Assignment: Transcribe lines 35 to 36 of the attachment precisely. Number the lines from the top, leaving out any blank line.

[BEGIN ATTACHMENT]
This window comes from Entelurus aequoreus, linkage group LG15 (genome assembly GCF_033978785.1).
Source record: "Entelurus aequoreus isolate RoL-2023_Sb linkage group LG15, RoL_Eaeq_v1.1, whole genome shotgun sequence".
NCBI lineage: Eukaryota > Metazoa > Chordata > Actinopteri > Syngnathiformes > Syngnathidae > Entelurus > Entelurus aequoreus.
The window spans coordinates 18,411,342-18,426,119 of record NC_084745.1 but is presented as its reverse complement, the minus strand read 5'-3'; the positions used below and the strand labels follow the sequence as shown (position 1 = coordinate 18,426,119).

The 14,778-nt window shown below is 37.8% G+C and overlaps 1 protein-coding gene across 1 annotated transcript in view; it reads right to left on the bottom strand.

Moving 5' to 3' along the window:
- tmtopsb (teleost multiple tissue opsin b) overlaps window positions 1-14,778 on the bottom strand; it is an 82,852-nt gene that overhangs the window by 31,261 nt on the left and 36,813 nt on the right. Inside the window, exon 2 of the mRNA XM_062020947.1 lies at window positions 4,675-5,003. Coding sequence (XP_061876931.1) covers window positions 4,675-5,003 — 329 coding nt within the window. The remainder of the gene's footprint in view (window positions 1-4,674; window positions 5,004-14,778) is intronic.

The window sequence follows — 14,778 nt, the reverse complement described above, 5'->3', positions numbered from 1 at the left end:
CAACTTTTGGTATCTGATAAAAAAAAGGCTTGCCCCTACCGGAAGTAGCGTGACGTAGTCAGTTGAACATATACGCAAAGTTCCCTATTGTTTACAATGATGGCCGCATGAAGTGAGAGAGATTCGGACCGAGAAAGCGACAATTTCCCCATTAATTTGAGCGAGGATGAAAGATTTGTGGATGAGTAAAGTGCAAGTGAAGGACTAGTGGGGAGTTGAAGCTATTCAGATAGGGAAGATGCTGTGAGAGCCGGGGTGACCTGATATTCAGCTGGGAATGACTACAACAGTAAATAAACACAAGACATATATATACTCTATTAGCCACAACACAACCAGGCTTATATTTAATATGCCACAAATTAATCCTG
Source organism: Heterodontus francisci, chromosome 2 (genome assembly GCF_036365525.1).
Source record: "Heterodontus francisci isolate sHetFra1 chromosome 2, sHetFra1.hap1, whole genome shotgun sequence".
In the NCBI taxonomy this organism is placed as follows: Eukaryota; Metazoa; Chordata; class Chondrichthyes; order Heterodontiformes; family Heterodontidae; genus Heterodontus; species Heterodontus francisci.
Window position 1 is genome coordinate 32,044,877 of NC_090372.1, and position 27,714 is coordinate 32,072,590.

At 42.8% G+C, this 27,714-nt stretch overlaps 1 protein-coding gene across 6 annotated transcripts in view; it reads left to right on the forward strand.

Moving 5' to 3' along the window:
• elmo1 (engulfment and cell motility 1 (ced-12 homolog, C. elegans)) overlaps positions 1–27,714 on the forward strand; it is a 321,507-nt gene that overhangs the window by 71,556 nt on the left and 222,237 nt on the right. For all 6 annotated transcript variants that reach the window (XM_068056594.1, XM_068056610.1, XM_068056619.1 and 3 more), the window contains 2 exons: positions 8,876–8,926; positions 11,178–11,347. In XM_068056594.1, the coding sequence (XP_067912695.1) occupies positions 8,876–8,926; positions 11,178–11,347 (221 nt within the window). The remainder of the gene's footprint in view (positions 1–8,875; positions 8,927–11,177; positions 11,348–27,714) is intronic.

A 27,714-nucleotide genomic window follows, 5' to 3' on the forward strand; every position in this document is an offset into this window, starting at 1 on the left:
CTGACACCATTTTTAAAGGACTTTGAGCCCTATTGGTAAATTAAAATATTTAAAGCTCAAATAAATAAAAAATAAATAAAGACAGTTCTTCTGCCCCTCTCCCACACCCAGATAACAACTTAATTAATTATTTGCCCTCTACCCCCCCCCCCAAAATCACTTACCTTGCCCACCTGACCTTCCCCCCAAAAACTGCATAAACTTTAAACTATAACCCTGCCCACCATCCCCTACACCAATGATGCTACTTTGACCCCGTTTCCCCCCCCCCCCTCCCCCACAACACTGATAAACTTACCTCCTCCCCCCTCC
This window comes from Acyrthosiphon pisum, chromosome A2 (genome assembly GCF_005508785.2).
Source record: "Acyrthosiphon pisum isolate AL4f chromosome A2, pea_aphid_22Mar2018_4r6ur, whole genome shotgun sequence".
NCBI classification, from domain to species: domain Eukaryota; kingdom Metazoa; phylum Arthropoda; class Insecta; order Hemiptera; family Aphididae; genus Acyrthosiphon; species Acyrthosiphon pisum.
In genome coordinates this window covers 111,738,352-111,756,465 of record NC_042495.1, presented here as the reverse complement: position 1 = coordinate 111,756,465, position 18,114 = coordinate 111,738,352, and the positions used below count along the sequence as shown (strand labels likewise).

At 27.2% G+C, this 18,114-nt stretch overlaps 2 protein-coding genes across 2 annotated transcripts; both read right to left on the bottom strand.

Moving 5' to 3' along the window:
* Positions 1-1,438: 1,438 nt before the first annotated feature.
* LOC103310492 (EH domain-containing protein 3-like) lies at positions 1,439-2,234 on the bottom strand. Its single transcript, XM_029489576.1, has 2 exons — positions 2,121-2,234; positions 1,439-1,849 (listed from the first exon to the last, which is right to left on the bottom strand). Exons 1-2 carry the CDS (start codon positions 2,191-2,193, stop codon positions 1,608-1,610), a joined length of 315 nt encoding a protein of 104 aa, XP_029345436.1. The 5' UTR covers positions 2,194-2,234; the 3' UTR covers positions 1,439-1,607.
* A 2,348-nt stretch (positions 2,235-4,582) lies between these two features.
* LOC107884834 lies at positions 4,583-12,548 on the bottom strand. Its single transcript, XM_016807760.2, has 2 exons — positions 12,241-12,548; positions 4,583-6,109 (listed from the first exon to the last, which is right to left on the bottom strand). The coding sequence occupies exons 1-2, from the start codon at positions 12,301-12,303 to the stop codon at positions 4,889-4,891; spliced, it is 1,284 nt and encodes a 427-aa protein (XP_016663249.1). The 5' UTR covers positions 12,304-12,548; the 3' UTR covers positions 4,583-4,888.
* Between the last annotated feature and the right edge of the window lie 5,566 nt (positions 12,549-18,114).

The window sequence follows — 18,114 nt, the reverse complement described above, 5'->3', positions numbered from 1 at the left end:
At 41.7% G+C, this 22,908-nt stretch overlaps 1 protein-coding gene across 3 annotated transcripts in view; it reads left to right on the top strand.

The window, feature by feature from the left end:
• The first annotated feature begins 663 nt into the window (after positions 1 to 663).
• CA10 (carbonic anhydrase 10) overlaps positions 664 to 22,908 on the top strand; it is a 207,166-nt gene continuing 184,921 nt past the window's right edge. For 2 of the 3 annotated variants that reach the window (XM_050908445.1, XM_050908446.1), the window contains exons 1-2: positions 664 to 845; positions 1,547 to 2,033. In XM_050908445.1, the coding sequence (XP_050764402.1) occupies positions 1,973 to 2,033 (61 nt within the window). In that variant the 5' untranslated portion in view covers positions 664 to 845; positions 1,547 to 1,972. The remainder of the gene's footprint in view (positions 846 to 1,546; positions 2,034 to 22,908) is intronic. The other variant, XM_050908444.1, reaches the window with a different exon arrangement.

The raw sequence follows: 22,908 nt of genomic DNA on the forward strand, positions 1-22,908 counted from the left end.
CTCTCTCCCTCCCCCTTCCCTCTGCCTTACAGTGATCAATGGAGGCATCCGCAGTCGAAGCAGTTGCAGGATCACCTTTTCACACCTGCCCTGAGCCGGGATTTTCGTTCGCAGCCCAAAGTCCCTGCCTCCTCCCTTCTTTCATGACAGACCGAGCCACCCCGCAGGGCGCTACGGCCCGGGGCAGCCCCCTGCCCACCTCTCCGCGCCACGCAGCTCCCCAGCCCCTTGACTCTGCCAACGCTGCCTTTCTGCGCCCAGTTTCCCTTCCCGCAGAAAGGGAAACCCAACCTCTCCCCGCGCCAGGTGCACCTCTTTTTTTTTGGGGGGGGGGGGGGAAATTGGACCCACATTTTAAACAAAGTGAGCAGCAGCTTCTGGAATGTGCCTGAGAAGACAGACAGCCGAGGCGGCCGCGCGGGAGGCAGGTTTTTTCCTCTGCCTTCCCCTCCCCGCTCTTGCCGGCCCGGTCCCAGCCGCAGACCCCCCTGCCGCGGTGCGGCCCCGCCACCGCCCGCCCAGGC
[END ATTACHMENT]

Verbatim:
The raw sequence follows: 22,908 nt of genomic DNA on the forward strand, positions 1-22,908 counted from the left end.
CTCTCTCCCTCCCCCTTCCCTCTGCCTTACAGTGATCAATGGAGGCATCCGCAGTCGAAGCAGTTGCAGGATCACCTTTTCACACCTGCCCTGAGCCGGGATTTTCGTTCGCAGCCCAAAGTCCCTGCCTCCTCCCTTCTTTCATGACAGACCGAGCCACCCCGCAGGGCGCTACGGCCCGGGGCAGCCCCCTGCCCACCTCTCCGCGCCACGCAGCTCCCCAGCCCCTTGACTCTGCCAACGCTGCCTTTCTGCGCCCAGTTTCCCTTCCCGCAGAAAGGGAAACCCAACCTCTCCCCGCGCCAGGTGCACCTCTTTTTTTTTGGGGGGGGGGGGGGAAATTGGACCCACATTTTAAACAAAGTGAGCAGCAGCTTCTGGAATGTGCCTGAGAAGACAGACAGCCGAGGCGGCCGCGCGGGAGGCAGGTTTTTTCCTCTGCCTTCCCCTCCCCGCTCTTGCCGGCCCGGTCCCAGCCGCAGACCCCCCTGCCGCGGTGCGGCCCCGCCACCGCCCGCCCAGGC